18 June, 2014@12:27 pm
If you came of age in the 90’s golden era, you know that Onyx’s introductory album Bacdafucup was a hip-hop staple. Sticky Fingaz, Fredro Starr, Sonny Seeza and Big DS (R.I.P) were angry, spastic and totally captivating on the mic. Subsequent albums became soundtracks for New York City ruffnecks and ruffneck sympathizers across the world. It’s been two years since their last release; Cold Case Files Vol. 2, a follow up to the first compilation of previous hits and lost tracks. But is their new material enough to hold today’s listening audience?
The 14-track album titled Wakedafucup; produced entirely by the Snowgoons, dropped quietly on March 18th and stayed true to Onyx’s history of making music for the streets. In a time where most albums are made for the clubs, a handful of tracks hit just the spot to offer refreshment. For one, “We Don’t Fucking Care” featuring A$AP Ferg adding some new school flavor and Sean Price doing what he does best. Haunting keys, brooding bass and crisp drums make this one a standout.
“Buc Bac” feels dated due to the group’s signature call and response, gun loving chants. Meanwhile, they show up with the same gritty voices and topics from over two decades ago. Take “Hustlin Hours” featuring MakemPay – albeit laced with sharp cuts and classic boom bap, one wonders if an ode to hustling is necessary in 2014.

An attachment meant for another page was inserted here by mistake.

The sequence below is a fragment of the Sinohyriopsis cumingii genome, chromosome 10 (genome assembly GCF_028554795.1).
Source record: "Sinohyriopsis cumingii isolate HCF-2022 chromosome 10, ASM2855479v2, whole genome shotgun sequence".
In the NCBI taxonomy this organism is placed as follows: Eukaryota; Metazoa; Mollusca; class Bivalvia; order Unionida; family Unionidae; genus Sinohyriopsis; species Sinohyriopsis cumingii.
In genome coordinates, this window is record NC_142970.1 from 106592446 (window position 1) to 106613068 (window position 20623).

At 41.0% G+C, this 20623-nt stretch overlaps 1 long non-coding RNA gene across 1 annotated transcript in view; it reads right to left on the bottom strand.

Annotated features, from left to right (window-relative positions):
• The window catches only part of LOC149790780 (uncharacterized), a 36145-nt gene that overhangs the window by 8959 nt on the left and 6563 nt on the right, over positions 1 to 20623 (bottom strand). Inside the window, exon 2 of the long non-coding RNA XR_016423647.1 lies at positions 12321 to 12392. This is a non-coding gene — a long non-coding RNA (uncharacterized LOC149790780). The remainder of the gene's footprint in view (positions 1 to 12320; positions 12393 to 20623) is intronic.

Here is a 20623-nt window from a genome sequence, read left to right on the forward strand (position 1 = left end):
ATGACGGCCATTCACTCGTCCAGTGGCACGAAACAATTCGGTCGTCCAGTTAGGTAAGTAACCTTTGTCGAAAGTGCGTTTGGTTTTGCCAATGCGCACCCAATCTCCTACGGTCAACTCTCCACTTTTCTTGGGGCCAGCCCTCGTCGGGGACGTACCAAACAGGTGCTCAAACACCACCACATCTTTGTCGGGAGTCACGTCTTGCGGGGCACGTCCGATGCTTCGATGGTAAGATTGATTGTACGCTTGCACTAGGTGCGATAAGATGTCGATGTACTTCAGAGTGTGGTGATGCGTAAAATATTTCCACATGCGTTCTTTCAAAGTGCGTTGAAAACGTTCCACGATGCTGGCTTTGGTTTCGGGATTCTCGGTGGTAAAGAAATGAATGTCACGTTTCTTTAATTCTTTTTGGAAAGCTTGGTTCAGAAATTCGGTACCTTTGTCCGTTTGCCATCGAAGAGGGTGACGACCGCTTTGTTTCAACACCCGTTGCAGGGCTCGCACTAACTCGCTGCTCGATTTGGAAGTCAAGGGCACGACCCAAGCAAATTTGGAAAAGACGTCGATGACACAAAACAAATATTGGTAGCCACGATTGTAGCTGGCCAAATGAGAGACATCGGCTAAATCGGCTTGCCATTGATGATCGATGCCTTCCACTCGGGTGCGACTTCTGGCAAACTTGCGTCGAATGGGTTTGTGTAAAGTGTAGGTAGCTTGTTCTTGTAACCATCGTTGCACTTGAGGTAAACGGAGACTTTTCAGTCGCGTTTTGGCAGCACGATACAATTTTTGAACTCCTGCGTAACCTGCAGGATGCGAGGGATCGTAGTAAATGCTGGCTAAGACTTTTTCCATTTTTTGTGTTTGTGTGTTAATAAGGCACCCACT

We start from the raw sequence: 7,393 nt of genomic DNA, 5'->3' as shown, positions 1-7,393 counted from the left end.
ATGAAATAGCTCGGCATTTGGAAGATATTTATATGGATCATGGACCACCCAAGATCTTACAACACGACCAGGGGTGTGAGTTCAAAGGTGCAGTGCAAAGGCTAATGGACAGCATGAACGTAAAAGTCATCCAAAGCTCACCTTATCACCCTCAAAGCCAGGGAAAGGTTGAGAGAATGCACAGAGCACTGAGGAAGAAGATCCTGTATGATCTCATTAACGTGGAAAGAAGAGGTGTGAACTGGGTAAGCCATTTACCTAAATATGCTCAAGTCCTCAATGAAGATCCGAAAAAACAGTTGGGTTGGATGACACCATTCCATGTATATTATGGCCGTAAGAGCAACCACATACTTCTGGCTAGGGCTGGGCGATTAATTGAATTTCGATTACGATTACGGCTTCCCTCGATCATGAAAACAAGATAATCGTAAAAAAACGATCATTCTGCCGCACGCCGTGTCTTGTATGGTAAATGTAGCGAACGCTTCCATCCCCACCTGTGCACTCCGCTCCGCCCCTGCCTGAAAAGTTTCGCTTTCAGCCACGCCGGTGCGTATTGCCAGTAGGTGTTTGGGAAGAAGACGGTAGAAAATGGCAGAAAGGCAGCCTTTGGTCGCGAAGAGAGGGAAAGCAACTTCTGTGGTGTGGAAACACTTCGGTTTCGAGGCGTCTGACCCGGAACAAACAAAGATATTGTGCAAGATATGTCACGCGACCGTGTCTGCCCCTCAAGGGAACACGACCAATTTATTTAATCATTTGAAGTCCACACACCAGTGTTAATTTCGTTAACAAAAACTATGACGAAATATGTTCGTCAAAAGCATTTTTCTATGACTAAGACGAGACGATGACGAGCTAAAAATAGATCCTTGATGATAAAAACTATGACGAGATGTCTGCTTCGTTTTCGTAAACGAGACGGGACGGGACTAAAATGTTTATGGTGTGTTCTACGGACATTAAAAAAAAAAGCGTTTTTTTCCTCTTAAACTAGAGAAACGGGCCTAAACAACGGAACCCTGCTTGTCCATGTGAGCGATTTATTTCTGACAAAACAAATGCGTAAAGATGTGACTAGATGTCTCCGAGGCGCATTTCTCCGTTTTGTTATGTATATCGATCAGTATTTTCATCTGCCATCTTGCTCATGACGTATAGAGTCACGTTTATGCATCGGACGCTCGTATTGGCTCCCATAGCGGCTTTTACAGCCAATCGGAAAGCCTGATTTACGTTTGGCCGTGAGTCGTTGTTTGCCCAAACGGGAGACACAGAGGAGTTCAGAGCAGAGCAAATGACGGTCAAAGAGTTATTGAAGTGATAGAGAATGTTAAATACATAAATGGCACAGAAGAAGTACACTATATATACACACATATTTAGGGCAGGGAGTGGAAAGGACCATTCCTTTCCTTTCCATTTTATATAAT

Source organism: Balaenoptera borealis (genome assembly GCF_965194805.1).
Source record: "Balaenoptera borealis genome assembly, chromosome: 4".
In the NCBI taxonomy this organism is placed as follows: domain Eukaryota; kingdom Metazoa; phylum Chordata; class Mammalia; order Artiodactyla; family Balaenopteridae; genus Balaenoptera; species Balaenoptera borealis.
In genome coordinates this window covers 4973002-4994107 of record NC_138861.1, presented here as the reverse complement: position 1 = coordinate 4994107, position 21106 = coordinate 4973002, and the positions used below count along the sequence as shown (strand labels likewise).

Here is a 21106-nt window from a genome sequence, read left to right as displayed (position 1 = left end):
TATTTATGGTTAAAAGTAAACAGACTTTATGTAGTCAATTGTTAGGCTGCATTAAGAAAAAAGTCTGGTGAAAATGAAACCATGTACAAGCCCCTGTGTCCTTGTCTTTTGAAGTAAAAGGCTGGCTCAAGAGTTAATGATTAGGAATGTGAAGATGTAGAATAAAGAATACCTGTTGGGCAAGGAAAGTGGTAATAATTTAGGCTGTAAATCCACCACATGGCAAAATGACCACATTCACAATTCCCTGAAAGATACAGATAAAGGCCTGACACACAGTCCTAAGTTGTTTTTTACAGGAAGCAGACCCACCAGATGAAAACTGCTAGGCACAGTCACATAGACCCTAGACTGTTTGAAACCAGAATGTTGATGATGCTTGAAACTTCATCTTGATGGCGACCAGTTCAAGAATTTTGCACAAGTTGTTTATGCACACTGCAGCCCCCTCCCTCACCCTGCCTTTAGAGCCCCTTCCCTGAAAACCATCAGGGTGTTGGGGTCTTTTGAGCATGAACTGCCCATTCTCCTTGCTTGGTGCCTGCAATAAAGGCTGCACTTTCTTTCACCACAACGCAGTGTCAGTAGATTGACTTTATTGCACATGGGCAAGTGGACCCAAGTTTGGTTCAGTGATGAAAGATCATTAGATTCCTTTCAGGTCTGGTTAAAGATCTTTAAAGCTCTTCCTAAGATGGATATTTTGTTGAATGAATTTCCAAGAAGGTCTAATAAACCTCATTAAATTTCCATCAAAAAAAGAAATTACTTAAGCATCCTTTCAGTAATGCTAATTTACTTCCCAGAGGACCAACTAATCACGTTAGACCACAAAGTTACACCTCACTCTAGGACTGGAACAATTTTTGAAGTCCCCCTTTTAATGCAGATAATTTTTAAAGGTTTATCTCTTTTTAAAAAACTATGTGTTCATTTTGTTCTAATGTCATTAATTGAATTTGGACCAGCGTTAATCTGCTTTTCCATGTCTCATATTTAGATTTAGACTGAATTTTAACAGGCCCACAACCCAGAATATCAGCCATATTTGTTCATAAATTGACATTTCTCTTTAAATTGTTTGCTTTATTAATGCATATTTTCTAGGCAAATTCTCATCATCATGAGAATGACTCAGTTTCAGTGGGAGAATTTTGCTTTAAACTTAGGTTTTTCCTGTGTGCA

A tribute to famed New York City nightclub the Tunnel, featuring Cormega and Papoose, proves touching with a reference to the late great Baby Chris; “Chris Lighty ran the Tunnel, he was the man.” Vivid descriptions of the club that had a culture of its own are great for reminiscing if you were of age during that time.
“Wakedafucup” reprises the album intro as a call to the rappers of today to loosen up their clothes and stop dancing. It may be a valid argument that “Hip Hop needs a facelift,” but Onyx does not convince us they are the surgeons for the job. What’s more, the “hip hop needs to be saved” concept is overdone and inoperative. These outdated sentiments ignore and alienate current talents who manage to incorporate the substance past generations are used to, yet still innovate fresh.
The next series of songs taper off in energy; “Dirty Cops” ft Snak the Ripper, “Boom” with more precise scratching and “Trust No Bitch,” where Sticky enacts Common’s “I Used to Love Her” method, equating the bitch in question to hip-hop. That is, until “One for the Team” where Reks in the assist spits what might be the best verse on the entire album. But what also stands out is Sticky’s confession that hip-hop keeps calling him. Out of the other group members, he’s the one to believe. “Turndafucup” picks up the pace as the final track, with everyone in pocket sounding like the Onyx of old, but it’s not enough to catapult the project to greatness.
This album starts off strong but wanes by the middle and plays like a reach for nostalgia. Snowgoons don’t disappoint, offering beats that prove they’ve studied the greats. But while there are some bright moments, it seems the wake up call should be for Onyx. Though lyrically sound, the ferocity they’ve displayed in the past is missing and their subject matter has failed to evolve. Still, amidst the lackluster there’s a little fight left in Sticky. Wakedafucup would have fared better as a shorter album, allowing Sticky to shine.
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